Follow all current directives from your governor and local health officials regarding staying at home. Help stop the spread of COVID-19.
The Monocacy River Water Trail is a self-guided tour of the river for canoeists and kayakers from the Monocacy Battlefield to the Monocacy Aqueduct in Maryland. The trail takes paddlers through landscapes once inhabited by Native Americans and early European settlers who were attracted to this fertile valley.
It provides opportunities to observe diverse wildlife and historic sites. The trail also provides river travelers with a new perspective on the resources of the Monocacy that inspires commitment to conservation and restoration.
Please note that boating, canoeing, kayaking and other activities on rivers can be dangerous. Obtain a water trail map and guide in advance, plan your trip, and follow all safety precautions.
Remember: safe use of rivers and any designated trails, at any time, is your responsibility! Trail maps are for informational and interpretive purposes only and are not meant for navigational purposes, nor do they take into account level of skills or ability required to navigate such trails. The Chesapeake Conservancy, National Park Service, and/or the individual trail associations assume no responsibility or liability for any injury or loss resulting directly or indirectly from the use of trails, maps or other printed or web-based materials.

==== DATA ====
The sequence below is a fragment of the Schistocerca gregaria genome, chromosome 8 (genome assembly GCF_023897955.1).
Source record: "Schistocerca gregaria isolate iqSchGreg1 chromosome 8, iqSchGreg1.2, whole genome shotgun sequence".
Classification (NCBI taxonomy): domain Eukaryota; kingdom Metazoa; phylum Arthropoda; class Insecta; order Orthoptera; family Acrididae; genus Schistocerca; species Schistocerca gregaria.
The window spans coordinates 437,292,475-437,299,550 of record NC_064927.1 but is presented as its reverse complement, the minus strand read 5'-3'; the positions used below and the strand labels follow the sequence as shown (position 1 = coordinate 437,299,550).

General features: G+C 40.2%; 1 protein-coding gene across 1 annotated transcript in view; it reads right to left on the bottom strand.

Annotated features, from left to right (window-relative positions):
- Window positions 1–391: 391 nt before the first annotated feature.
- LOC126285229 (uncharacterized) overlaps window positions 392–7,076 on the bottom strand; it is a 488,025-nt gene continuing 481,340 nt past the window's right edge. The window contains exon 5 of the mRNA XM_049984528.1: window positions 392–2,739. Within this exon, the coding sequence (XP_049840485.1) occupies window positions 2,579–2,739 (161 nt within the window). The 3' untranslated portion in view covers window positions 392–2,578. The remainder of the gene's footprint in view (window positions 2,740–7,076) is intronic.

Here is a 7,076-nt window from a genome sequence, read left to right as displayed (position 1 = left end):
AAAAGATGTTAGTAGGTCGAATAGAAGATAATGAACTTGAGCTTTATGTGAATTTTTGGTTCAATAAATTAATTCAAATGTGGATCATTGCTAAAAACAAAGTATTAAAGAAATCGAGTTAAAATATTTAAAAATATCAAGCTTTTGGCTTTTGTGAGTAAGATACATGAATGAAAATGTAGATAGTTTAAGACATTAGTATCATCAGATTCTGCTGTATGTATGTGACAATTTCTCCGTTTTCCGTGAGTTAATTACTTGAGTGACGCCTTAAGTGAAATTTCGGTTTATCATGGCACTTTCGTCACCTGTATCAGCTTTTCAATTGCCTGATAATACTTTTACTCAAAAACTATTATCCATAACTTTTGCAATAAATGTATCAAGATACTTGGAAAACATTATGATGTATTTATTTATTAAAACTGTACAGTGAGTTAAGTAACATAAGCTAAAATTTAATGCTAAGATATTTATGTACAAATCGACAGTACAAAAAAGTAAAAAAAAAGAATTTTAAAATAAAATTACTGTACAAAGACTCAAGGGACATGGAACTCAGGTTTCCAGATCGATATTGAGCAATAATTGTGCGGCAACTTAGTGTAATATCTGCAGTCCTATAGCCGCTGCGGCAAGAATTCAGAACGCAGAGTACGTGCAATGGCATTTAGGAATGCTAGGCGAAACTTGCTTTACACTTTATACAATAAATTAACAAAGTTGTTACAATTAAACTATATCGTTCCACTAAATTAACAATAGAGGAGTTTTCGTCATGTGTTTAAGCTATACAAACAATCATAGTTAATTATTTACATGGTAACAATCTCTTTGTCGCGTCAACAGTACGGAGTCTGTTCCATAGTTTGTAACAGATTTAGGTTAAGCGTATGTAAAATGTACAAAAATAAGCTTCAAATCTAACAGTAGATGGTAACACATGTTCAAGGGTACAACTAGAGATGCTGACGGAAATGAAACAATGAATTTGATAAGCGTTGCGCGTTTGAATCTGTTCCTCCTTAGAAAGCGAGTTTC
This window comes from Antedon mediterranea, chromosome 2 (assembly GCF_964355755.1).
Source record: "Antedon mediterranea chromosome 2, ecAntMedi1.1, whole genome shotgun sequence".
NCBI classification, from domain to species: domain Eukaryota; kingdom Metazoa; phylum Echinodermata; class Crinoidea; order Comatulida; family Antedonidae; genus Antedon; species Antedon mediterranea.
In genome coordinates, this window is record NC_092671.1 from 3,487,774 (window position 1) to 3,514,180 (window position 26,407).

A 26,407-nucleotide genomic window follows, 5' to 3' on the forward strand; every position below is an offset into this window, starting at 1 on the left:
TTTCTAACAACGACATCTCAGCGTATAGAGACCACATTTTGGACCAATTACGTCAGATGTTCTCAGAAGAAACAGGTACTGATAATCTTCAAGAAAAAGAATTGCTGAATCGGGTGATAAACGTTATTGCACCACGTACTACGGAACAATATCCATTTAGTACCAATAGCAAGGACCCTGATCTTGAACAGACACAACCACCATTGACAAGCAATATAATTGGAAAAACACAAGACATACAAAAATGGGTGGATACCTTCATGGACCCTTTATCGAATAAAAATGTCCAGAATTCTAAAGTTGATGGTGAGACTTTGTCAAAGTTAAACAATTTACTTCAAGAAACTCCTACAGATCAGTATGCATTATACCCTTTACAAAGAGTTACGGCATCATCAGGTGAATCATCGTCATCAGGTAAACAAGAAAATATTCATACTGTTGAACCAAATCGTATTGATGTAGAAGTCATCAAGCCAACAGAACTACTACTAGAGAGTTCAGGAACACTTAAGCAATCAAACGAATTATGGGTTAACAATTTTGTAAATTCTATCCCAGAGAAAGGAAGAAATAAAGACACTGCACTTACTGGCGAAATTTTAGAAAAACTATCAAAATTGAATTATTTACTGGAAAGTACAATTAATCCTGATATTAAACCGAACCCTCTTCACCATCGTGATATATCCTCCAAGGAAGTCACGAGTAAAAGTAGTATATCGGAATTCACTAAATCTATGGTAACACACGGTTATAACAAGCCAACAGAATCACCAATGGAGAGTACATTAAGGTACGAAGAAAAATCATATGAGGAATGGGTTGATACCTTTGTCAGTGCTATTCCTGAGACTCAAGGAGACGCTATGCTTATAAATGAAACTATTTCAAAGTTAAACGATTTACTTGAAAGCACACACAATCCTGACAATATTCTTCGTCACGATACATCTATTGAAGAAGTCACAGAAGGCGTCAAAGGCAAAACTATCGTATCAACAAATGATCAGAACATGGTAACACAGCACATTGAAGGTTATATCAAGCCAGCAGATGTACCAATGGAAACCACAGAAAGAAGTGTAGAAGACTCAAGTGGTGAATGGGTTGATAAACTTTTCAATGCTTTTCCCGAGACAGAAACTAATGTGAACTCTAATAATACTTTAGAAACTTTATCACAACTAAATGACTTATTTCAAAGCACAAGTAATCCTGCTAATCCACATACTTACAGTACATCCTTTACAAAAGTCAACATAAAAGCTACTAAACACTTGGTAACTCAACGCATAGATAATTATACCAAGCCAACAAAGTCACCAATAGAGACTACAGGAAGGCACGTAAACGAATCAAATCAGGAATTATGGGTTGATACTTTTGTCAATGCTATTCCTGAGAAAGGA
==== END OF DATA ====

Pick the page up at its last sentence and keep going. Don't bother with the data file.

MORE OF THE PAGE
The Monocacy is usually runnable in the spring and early summer up to mid-July and from late fall through winter unless extreme drought conditions exist.
The Monocacy is a Maryland scenic river used by canoeists, kayakers, and fisherman. It flows for 58 miles through Central Maryland before emptying in the Potomac River and, eventually, the Chesapeake Bay. Adequate water levels are needed to enjoy a float trip on the Monocacy. Scenery is rolling farmland with rock outcroppings, historic features and bridges, and overhanging trees.
Water Trail Segments
The trail has been divided into 3 segments but visitors can make their trips shorter or longer according to their time and ability.
Section 1: Maryland Route 77-Rocky Ridge to Devilbiss Bridge
Section 2: Devilbiss Bridge to Gambrill Mill
Section 3: Gambrill Mill to the Monocacy Boat Ramp
The Frederick County Parks and Recreation Department maintains boat launch facilities along the river; there may be picnic tables, nature trails and vault toilets. There are no public campsites along the Monocacy. The river trail flows through the Monocacy National Battlefield Park, although there is no developed water access to the park.